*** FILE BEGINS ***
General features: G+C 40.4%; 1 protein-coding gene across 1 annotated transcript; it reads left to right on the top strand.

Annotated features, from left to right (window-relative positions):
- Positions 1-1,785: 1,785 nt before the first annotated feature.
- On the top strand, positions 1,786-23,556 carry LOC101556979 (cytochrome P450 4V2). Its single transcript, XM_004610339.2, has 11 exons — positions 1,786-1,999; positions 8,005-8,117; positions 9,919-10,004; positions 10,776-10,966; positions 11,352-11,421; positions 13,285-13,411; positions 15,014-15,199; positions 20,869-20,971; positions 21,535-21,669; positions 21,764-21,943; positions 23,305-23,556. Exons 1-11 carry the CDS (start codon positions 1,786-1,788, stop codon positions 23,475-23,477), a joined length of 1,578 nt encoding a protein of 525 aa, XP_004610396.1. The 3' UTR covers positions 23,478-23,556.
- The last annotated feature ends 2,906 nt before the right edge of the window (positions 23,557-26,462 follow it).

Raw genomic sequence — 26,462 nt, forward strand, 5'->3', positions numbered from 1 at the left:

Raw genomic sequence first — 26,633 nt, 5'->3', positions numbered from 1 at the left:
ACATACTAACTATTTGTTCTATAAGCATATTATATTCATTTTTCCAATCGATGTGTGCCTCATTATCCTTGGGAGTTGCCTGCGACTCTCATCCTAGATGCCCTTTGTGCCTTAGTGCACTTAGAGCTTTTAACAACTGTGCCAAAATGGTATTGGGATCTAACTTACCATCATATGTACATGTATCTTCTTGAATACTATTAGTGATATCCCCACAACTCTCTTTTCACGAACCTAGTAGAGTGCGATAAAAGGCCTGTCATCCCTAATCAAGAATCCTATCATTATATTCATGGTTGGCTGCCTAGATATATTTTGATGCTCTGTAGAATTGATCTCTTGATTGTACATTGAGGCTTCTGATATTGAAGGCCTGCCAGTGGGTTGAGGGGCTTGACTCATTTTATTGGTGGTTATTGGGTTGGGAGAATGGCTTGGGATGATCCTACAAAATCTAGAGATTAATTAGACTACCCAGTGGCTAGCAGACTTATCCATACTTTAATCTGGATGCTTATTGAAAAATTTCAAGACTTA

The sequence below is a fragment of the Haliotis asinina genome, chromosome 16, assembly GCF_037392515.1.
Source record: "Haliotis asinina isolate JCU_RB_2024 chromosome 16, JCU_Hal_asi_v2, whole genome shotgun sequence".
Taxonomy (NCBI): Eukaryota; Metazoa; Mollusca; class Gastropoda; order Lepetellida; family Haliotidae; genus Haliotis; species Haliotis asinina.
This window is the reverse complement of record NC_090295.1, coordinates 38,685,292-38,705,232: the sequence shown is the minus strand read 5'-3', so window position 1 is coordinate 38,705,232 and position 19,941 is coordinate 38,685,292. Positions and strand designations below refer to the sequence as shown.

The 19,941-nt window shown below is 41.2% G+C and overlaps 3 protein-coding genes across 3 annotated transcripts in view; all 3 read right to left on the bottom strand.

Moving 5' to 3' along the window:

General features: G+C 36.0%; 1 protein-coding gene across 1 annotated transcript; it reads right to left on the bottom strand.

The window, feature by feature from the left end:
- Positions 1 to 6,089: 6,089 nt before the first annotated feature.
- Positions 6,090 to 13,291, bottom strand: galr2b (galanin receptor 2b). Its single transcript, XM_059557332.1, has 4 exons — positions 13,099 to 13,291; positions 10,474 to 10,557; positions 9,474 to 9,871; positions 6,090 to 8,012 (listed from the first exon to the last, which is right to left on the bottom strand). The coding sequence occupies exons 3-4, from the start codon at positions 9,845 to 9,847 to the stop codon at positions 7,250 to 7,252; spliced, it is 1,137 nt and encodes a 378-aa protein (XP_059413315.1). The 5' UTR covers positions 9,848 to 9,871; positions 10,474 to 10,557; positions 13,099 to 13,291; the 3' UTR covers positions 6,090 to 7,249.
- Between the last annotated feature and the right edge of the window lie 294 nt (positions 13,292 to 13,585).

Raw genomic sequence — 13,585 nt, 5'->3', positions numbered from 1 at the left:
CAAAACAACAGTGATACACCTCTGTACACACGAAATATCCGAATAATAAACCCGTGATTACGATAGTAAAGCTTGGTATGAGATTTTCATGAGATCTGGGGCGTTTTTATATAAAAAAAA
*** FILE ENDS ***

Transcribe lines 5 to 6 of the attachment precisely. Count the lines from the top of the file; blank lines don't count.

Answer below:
- The last annotated feature ends 2,906 nt before the right edge of the window (positions 23,557-26,462 follow it).

Raw genomic sequence — 26,462 nt, forward strand, 5'->3', positions numbered from 1 at the left: